I don’t remember the first time I saw an eastern bluebird, but I do remember the first time I saw one at a nest box.
I was birding at a nature preserve and saw a male bluebird flutter to the top of a nest box on a pole in a meadow, and then go inside. It was a sunny, spring day and the blueness of the bird was so striking amid its all green-brown surroundings. i didn’t know at the time that the blue was not pigment, but the play of light on feather structure.
The box also made a strong impression. What a simply perfect arrangement. A little wooden enclosure to provide a home for bluebirds and allow us to easily watch them. The birds are content and we’re happy with this artificial-but-so-natural cavity.
I wasn’t aware of how the boxes had come to be, and that there was more to them than just another way, like bird feeders, to put birds in our line of sight.
I did know right then that I wanted my own nest box to attract my own bluebirds. I didn’t have a place for one at the moment, but not only did I resolve to have a nest box when I did have a place, but I thought that being able to put up a nest box was a good reason to get a place.
Several years later I had a place; a backyard surrounded by large trees. By this time I knew the conservation concern that had led to bluebird nest boxes with their carefully sized entry hole.
I bought a bluebird box and nailed it to a post of a wooden fence in the backyard in the spring. I’m not sure if bluebirds visited the box that first season or not. I do recall, however, that bluebirds did not nest in the box the first year I saw them in the yard, and I thought that, whether a pair of birds nested or not, getting to see them examine the box was wonderful in itself.
Bluebirds eventually did nest in the box, which also attracted other birds, some of whom, such as downy woodpeckers, used it as a winter roost.
At some point I learned that nailing a box to a fence post made any eggs or birds in the nest easy pickings for predators, and I moved the box to a pole placed in the middle of the yard with a baffle below it to foil raccoons and snakes. In the roughly 20 years since, bluebirds have nested in the box every year, often producing two broods. I often wonder if the bluebirds nesting in a particular year have used the box before, or if they themselves were born in the box.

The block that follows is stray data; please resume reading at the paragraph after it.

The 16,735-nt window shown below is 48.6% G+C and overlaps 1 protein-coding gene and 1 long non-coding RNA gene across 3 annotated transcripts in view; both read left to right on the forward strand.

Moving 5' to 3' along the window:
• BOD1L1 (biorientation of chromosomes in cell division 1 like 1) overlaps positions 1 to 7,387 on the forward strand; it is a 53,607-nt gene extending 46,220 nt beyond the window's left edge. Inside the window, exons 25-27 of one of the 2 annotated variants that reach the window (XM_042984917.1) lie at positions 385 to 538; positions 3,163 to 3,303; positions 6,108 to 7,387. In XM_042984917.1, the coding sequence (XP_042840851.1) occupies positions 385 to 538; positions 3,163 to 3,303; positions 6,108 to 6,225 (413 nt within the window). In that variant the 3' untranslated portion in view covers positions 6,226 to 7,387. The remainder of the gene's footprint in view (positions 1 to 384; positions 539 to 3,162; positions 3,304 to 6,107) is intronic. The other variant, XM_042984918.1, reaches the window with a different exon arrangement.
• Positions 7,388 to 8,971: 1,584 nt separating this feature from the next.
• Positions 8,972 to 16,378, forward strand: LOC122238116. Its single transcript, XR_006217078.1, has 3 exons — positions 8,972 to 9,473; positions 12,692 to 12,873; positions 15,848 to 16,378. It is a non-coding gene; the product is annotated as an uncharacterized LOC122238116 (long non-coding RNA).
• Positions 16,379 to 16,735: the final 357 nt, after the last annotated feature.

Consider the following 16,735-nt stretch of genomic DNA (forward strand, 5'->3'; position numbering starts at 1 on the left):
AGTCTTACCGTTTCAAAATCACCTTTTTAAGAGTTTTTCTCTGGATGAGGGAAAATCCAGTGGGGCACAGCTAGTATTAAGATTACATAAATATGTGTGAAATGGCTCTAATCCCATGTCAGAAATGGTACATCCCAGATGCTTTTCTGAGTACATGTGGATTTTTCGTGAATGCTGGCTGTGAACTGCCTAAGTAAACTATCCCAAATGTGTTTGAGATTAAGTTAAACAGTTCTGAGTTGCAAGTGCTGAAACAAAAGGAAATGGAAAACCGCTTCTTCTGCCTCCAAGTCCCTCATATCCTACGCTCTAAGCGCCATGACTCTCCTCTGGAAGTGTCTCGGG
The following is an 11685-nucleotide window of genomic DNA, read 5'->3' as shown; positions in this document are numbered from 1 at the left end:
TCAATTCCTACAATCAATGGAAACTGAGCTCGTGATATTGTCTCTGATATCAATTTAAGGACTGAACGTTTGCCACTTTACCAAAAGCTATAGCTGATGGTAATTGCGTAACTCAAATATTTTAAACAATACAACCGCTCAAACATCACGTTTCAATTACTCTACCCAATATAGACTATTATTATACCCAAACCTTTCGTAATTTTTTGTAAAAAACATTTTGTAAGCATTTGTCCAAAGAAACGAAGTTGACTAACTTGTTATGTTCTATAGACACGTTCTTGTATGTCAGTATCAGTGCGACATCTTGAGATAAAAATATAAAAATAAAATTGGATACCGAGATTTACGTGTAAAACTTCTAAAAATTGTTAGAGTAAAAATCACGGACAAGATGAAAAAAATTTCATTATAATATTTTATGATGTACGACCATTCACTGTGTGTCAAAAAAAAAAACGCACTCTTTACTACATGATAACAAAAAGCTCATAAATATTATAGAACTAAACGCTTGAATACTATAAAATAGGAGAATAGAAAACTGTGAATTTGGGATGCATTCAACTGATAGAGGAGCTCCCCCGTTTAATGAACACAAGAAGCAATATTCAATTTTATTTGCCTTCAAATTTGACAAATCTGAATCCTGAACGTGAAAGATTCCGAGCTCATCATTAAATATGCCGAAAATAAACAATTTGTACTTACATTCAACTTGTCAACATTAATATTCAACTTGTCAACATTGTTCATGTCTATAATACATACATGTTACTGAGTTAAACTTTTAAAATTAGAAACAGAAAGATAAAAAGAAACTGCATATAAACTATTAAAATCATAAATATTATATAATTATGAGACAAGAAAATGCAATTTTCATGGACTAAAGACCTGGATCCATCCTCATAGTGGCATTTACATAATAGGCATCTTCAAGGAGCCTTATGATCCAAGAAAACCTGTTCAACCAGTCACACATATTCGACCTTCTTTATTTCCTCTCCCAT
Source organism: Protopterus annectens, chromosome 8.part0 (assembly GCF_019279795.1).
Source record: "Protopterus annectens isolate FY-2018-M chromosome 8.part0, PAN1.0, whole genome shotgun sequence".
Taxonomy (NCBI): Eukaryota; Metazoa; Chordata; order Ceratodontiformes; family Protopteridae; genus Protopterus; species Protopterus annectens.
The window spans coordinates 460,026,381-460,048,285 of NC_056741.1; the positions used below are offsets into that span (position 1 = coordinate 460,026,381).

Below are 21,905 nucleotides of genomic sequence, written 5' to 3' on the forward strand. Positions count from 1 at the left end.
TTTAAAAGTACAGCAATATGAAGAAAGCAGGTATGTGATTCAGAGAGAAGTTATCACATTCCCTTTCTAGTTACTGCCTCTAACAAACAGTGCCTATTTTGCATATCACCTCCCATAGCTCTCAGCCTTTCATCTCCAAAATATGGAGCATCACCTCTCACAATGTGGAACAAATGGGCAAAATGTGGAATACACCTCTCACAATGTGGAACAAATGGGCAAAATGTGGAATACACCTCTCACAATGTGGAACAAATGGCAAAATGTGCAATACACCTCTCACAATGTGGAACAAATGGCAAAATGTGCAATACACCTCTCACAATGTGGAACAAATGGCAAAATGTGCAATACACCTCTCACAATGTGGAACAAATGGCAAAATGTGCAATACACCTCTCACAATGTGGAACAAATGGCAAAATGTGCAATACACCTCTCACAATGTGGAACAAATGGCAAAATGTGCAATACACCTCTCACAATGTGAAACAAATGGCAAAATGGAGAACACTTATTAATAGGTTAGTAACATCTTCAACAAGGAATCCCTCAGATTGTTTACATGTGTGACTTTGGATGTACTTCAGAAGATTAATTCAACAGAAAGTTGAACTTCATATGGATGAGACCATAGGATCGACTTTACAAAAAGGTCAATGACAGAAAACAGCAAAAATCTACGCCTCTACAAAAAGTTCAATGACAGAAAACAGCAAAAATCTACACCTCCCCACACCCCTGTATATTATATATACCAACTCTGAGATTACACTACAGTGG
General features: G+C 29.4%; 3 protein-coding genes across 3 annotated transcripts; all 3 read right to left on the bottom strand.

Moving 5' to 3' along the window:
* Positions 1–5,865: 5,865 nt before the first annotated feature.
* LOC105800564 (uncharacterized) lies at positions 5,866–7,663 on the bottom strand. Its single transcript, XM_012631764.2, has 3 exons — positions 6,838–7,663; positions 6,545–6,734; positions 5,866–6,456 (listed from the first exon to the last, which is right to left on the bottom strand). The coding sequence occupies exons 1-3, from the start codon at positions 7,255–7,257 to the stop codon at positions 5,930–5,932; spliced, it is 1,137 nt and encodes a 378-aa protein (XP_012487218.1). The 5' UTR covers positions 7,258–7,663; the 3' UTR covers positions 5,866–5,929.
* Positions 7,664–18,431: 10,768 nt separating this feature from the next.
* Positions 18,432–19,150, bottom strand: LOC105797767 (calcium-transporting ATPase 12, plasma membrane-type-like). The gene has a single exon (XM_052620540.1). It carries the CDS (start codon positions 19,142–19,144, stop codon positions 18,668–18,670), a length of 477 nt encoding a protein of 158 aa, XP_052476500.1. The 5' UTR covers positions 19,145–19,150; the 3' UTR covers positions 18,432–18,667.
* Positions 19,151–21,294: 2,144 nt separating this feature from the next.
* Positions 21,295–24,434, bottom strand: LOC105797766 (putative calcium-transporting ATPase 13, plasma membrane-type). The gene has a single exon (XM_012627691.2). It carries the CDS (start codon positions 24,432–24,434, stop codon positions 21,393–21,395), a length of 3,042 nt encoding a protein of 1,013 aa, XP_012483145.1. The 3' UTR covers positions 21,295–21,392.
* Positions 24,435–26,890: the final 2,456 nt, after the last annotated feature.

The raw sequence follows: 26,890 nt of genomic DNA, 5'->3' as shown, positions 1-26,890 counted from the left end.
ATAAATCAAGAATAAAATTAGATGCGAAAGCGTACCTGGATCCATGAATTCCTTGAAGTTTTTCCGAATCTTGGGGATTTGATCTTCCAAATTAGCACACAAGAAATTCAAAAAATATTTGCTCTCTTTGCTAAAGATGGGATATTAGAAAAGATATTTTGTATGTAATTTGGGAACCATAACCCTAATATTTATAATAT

I have bird feeders in the yard as well as a nest box, and I began to keep notes of the species that visited the yard, sometimes counting how many species dropped in on a particular day. I live in Connecticut, and I had the typical crowd at the sunflower, thistle and suet feeders: titmice, chickadees, goldfinches, cardinals, woodpeckers, nuthatches, juncos, sparrows, house finches, jays, etc. Rather than just list the birds, I began to take a few notes on the bluebirds’ doings:
April 11—bluebirds building nest, taking mealworms as soon as offered (I had bought live mealworms by mail for the bluebirds and stored them in the refrigerator)
May 15—for several days, bluebirds have been taking worms straight to nest box … don’t know when fledge will come, so reluctant to look in box (you don’t want to open the box and cause the nestlings to fledge early.)
May 18—bluebirds seem to be trying to lure nestlings out of box by calling from perches
May 25—nestling poised at nesthole at 6 a.m.
May 26—birds have fledged
June 9—three fledglings in the yard. male feeding them. seemed to be teasing them, flying from spot to spot, with them following, and gaping as they perch next to him
July 2—second brood of bluebirds hatched in second nestbox (I must have switched out the boxes, probably just to encourage a second brood and give the birds a clean start.)
July 10—saw a bluebird fledge today, 46 days after the first brood fledged… saw second nestling fledge, also pooped upon leaving box
July 30—three baby bluebirds on the deck with mom, still being fed and not taking worms themselves
August 1—three BB babies coming to mealworms … seems like two males and a female (bluebirds are thrushes and the young are spotted on the breast like juvenile robins)